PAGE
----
Environmental sounds are often confused with static because, just as static, it produces a disturbing drone in the background. Tthe funny thing is, that we hear those sounds in reality all the time, but we filter them from our minds automatically. If we wouldn’t block out all that irrelevant background noise, we would go totally mad. Yet, when we record audio, we intently listen to everything, therefore we notice the environmental sounds and since we are not used to unfiltered sound, we experience this as a form of static. Whatever we feel about it, we need at least some environmental background noise or we get an unnatural sounding audio.
For instance, the easiest thing is to sit in a soundproof room and record from there, but then(depending on your audience) your audios may be experienced as too professional or fabricated. The key in good audio is to keep just enough environmental background noise so that it sounds natural without attracting attention.
Noise reducing software filters in post production can help if you use it sparingly. But you best begin with reducing the sound in the environment itself. That way, you might be able to avoid post production, which is always a good thing.
There are two major environmental sound sources:
- Interior sound produced by various sources within your house. You can control these yourself to a large extend.
- Exterior sound from neighbors, street, air and far away traffic. Hard to control, but there are reducing factors.
Let’s begin with the interior environment:
Possible interior sounds and how to reduce them:
- If you have a noisy computer, throw a blanket over it during recording, but don’t leave it there for hours or it may overheat.
- If the fan of your laptop is whizzing like mad, there is not much you can do but wait until it stops, because the sound is prominent and it is a bad idea to cover the ventilation grills, which would cause the laptop to overheat itself within minutes.
- If possible, turn external hard drives off when they make noise.
- Turn off the refrigerator. It may suddenly start spinning while you are recording and the sound can be prominent.
- Turn off any air ventilators or air conditioning during recording, unless it is unsafe to do so.
- Turn off the speakers on your computer, they will create a disturbing echo in your mic.
- Close windows and doors to reduce sound coming from the exterior.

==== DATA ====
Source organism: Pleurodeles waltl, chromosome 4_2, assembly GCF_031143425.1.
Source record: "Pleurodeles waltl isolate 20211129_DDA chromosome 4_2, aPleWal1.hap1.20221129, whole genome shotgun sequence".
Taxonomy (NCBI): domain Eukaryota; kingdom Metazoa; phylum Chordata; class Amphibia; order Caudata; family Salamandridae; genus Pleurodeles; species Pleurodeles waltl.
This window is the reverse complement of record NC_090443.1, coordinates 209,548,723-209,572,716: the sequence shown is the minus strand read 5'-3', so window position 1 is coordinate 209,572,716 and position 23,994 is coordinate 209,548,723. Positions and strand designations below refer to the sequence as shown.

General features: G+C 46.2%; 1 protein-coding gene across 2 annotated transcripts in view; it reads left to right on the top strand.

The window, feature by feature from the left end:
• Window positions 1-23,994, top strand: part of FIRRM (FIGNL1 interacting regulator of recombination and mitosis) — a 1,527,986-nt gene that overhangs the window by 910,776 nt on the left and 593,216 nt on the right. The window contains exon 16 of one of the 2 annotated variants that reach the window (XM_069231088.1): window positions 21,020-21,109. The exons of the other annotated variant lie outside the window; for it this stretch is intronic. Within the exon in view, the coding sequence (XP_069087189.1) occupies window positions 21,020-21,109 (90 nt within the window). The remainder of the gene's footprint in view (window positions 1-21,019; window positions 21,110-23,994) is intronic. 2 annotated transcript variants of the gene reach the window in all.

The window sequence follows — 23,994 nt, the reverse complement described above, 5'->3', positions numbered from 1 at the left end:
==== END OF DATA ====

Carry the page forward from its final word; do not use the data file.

- Unplug phones and turn off TV, radio and mobiles during recording. A friend might call you at the wrong moment.
Leave the fire – and/or burglar alarm on. Trust me, recording sound will be the least on your mind when they go off. ?
Possible exterior sounds and how to reduce them:
- If you live in a noisy area (yelling children, hooting cars, etc…), double glazing reduces background noise considerably. Covering the walls with a bunch of card board egg plateaus is an additional way to block exterior sound to a certain extend and on top of that, it will reduce echo in your room.
- If you do all the walls in the room, you might get a very dry sound, which is not desirable because it sounds as if you are sitting in a cellar.
- You need to find out when is the best time to record. There is always a moment in the day when sound dies down.
- If it is too bad, think about renting a small room somewhere in a quite area, it will also help you to concentrate in a space where you have nothing else but the equipment you need.
- Simply redo parts of your audio where heavy lorries or airplanes pass by, because there is no way you can block out sounds like that, unless you rent a sound studio for a couple of hours. You can get them for as low as $60 per hour.
The next level to reduce natural sounds is to use specialized microphones. There are omni-directional microphones and directional mics (shotgun mics).
Omni-directional mics will pick up nearly everything while shotgun mics reduce sound coming from behind. This will be explained in detail next week.
Read also How to reduce static in my audios.